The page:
Linux distros quickly patch critical 'Ghost' vulnerability

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Linux distros quickly patch critical 'Ghost' vulnerability

Big bad buffer overflow discovered.

Major distributors of the Linux operating system today released patches for a newly-discovered vulnerability that could allow hackers to gain remote control of user systems.

The previously undisclosed vulnerability, dubbed "Ghost", was rated critical as it can be exploited to give attackers remote control over systems without requiring system IDs or passwords.

The buffer overflow flaw - which resides in the Linux GNU C Library (glibc) - was discovered by cloud security firm Qualys, which alerted the major Linux distributors soon after the discovery in order for patches to be released.

The vulnerability has been named 'Ghost' because it is triggered by glibc's gethostbyname functions.

An attacker can exploit the gethostbyname() and gethostbyname2() functions by triggering a buffer overflow flaw in both.The Ghost vulnerability allows attackers to remotely execute any code on servers, with the privileges of the logged in user.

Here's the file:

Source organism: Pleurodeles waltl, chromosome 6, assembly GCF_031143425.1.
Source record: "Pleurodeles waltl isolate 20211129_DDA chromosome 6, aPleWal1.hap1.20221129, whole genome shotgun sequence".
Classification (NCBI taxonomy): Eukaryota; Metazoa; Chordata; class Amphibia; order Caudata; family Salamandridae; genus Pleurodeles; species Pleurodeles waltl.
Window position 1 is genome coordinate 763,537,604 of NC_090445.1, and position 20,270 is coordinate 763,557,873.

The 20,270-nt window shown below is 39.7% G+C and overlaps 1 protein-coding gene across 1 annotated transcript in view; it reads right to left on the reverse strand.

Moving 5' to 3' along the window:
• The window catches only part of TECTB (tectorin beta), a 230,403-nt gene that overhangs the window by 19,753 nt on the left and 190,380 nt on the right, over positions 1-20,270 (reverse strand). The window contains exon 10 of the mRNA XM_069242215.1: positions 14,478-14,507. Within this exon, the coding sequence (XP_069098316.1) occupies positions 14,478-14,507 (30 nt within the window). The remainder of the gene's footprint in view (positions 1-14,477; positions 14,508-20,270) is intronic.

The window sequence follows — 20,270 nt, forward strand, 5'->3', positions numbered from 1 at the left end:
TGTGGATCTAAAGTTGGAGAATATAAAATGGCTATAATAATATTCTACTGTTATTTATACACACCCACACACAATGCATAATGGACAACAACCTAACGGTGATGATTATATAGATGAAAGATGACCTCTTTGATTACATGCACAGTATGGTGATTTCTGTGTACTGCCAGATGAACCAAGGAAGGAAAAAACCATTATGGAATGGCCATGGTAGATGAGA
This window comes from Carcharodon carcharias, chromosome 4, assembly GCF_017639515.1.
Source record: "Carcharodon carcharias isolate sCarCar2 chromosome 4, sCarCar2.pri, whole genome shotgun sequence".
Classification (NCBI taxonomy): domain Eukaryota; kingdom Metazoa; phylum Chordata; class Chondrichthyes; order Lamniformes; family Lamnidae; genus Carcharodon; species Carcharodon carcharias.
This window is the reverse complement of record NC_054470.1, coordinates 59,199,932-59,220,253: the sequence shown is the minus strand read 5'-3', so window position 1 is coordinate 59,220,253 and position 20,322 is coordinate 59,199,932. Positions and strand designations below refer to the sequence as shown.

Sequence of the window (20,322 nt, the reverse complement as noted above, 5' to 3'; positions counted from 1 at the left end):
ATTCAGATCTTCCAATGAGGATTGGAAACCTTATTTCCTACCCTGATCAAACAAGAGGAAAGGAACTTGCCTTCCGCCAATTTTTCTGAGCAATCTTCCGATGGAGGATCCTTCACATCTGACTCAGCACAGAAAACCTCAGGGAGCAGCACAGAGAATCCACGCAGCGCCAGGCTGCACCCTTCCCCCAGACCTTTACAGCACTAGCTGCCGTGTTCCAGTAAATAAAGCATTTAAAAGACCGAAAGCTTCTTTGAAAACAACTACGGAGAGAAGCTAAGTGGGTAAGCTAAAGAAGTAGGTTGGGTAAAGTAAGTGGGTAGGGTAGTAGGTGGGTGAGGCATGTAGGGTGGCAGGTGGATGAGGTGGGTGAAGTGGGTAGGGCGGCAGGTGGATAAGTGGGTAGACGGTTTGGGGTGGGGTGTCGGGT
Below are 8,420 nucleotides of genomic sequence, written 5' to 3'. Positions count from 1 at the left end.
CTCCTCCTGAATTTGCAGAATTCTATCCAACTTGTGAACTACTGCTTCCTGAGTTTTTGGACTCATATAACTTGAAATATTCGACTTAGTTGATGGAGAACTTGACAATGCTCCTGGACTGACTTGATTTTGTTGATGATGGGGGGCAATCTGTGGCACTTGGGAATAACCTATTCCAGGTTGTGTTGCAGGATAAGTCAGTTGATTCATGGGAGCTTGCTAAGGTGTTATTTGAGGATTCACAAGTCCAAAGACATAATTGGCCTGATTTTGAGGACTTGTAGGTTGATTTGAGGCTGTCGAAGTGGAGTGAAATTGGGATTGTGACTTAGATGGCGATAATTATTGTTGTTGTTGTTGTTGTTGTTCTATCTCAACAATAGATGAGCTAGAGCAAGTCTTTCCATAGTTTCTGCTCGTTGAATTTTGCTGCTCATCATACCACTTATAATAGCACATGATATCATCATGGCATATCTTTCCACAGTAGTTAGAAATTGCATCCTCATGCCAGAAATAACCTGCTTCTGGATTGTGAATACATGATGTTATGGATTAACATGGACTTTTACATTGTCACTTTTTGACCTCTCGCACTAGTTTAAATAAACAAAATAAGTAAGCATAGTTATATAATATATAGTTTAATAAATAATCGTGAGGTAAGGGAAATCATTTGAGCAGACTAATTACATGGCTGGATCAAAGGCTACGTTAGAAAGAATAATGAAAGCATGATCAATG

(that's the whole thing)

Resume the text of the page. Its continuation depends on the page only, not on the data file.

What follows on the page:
"Ghost poses a remote code execution risk that makes it incredibly easy for an attacker to exploit a machine. For example, an attacker could send a simple email on a Linux-based system and automatically get complete access to that machine," Wolfgang Kandek, Qualys's CTO, said in a statement.

"Given the sheer number of systems based on glibc, we believe this is a high severity vulnerability and should be addressed immediately. The best course of action to mitigate the risk is to apply a patch from your Linux vendor."

Qualys said it had written proof-of-concept code to carry out the code execution attack, and successfully bypassed all existing exploit protections on both 32-bit and 64-bit systems.

Qualys director of engineering Amol Sarwate said he was not aware of any cases in which the Ghost vulnerability had been exploited in the wild, but said motivated hackers would be able to figure out how now that the bug has been disclosed.

"We were able to do it. We think somebody with good security knowledge would also be able to do it," he said.

Top Linux provider Red Hat recommended customers update their systems "as soon as possible to mitigate any potential risk".

Other Linux systems vulnerable to attack include Debian 7 (Wheezy), RHEL 5, 6, and 7, CentOS 6 and 7 and Ubuntu 12.04, according to Qualys.

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